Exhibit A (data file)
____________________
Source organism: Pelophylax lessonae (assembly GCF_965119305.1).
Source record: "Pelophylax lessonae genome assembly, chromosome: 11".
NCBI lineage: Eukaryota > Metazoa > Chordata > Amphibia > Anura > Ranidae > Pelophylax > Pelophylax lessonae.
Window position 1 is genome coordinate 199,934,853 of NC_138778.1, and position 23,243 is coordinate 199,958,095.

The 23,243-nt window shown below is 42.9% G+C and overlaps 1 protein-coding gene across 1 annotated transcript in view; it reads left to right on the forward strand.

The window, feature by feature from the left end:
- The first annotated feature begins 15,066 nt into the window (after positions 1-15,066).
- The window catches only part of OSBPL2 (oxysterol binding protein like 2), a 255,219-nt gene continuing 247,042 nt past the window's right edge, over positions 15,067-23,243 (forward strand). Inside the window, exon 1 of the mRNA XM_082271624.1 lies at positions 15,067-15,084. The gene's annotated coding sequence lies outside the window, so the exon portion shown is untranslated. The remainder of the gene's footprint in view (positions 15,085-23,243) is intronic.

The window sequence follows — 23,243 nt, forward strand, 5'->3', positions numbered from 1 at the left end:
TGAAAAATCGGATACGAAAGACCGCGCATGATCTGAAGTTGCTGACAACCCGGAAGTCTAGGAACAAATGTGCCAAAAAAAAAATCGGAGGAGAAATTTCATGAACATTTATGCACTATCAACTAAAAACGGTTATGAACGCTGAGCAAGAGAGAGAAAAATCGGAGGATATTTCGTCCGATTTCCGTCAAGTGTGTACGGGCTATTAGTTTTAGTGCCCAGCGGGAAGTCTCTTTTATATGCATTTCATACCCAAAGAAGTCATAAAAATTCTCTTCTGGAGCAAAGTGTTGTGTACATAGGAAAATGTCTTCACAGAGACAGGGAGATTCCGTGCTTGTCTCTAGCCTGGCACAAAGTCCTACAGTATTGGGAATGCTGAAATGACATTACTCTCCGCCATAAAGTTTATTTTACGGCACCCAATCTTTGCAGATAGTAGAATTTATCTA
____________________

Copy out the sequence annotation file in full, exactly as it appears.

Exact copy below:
Source organism: Pelophylax lessonae (assembly GCF_965119305.1).
Source record: "Pelophylax lessonae genome assembly, chromosome: 11".
NCBI lineage: Eukaryota > Metazoa > Chordata > Amphibia > Anura > Ranidae > Pelophylax > Pelophylax lessonae.
Window position 1 is genome coordinate 199,934,853 of NC_138778.1, and position 23,243 is coordinate 199,958,095.

The 23,243-nt window shown below is 42.9% G+C and overlaps 1 protein-coding gene across 1 annotated transcript in view; it reads left to right on the forward strand.

The window, feature by feature from the left end:
- The first annotated feature begins 15,066 nt into the window (after positions 1-15,066).
- The window catches only part of OSBPL2 (oxysterol binding protein like 2), a 255,219-nt gene continuing 247,042 nt past the window's right edge, over positions 15,067-23,243 (forward strand). Inside the window, exon 1 of the mRNA XM_082271624.1 lies at positions 15,067-15,084. The gene's annotated coding sequence lies outside the window, so the exon portion shown is untranslated. The remainder of the gene's footprint in view (positions 15,085-23,243) is intronic.

The window sequence follows — 23,243 nt, forward strand, 5'->3', positions numbered from 1 at the left end:
TGAAAAATCGGATACGAAAGACCGCGCATGATCTGAAGTTGCTGACAACCCGGAAGTCTAGGAACAAATGTGCCAAAAAAAAAATCGGAGGAGAAATTTCATGAACATTTATGCACTATCAACTAAAAACGGTTATGAACGCTGAGCAAGAGAGAGAAAAATCGGAGGATATTTCGTCCGATTTCCGTCAAGTGTGTACGGGCTATTAGTTTTAGTGCCCAGCGGGAAGTCTCTTTTATATGCATTTCATACCCAAAGAAGTCATAAAAATTCTCTTCTGGAGCAAAGTGTTGTGTACATAGGAAAATGTCTTCACAGAGACAGGGAGATTCCGTGCTTGTCTCTAGCCTGGCACAAAGTCCTACAGTATTGGGAATGCTGAAATGACATTACTCTCCGCCATAAAGTTTATTTTACGGCACCCAATCTTTGCAGATAGTAGAATTTATCTA